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Endowment Radar Study 2023: Endowment Dependence Grows with Higher Costs

Tracy Filosa

Higher costs and higher rates of endowment spending are the major story lines of the 2023 Endowment Radar Study. 1 In 2023, the endowment provided a stable source of funding for the growing costs of private college and university business model (Figure 1). The four components of Endowment Radar measure the endowment’s role in supporting the annual budget (Endowment Dependence), pricing strategy (Endowment Support-to-Financial Aid), balance sheet health (Endowment-to-Debt), and financial sustainability (Net Flow Rate).

This year we saw endowment strength in three of the four metrics.

  • The endowment’s role grew slightly as it supported a higher portion of growing operating budgets compared to 2022. At the median of our data set, the endowment supported 16% of operating expenses.
  • The endowment maintained the level of coverage of growing financial aid commitments. Endowment distributions represented 0.7x coverage of tuition discounts.
  • Endowment market values and debt balances grew in sync in 2023 as the endowment continued to provide ballast on the balance sheet, measured by a 4.4x median endowment-to-debt ratio.
  • Due to higher effective spending rates, the net flow rate (-3.1%) was weaker in 2023, but new gifts continued to provide an additional source of endowment growth and liquidity.

The Endowment Is Supporting a Growing Portion of Growing Costs

Levels of endowment dependence vary across the 80 colleges and universities in the 2023 Endowment Radar Study. Endowment support ranges from a small fraction of the university budget to supporting more than half (Figure 2).

The median level of endowment dependence was 16.3% in 2023, which was similar to 2021 and higher than 2022 (14.1%). This year’s growth in endowment dependence is notable, given the significant growth in operating budgets that the endowments are supporting. For the median institution, the growing level of endowment support was driven by a 10.5% increase in endowment distribution, which outpaced the significant 8.3% growth rate of expenses. For the colleges and universities in our study, expense growth outpaced broader inflation 2 in 2023, but kept pace with recent trends, as higher education costs caught up with broader inflation growth over the past three years (Figure 3).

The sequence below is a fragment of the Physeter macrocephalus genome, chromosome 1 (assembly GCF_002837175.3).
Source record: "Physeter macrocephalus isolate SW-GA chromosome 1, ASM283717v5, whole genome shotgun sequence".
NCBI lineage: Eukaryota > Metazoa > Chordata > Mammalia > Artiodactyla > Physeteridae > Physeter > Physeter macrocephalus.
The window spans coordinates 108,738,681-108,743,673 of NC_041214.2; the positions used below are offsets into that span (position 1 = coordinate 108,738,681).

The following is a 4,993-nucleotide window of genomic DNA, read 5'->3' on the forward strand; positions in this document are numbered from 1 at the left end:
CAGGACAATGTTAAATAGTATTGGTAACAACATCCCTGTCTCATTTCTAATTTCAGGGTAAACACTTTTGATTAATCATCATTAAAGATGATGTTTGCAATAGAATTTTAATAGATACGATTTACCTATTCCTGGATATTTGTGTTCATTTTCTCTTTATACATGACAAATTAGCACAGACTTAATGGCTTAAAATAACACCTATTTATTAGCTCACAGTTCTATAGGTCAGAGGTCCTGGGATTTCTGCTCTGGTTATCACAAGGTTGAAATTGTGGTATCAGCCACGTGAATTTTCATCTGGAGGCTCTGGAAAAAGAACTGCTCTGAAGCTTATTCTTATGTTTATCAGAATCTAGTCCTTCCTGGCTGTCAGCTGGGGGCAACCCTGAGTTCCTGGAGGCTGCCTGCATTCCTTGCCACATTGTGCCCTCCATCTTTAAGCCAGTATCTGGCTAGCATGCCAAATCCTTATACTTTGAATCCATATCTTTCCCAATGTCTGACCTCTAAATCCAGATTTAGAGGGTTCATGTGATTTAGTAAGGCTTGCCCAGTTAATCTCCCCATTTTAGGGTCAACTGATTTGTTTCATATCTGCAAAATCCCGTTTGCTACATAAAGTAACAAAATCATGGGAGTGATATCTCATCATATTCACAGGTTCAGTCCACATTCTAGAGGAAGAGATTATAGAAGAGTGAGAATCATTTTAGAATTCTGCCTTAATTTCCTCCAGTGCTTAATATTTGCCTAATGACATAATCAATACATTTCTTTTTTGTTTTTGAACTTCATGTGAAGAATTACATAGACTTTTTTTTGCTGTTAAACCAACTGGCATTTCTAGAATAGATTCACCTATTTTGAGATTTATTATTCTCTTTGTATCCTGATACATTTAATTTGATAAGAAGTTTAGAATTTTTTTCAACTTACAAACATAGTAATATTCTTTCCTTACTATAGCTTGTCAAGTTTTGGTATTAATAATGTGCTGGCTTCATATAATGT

Revenues also increased in 2023, but the 6.3% median revenue increase did not keep pace with the 8.3% growth in expenses. This dynamic is demonstrated in slightly narrower operating margins (Figure 4). On average, core operating margins before endowment and gift subsidies were more negative (-21.8% in 2023 versus -18.6% in 2022). The median overall margin finished positive but had less cushion (2.1% in 2023 versus 4.2% in 2022). The number of institutions completing the fiscal year with a negative margin more than doubled in 2023, indicating the challenging financial environment for many.

Putting all of these financial pieces together, we can see that the endowment is taking on a growing role in supporting growing costs that are outpacing other revenue sources for most colleges and universities in the Endowment Radar study.

Tuition Discounts Keep Pace With Tuition Prices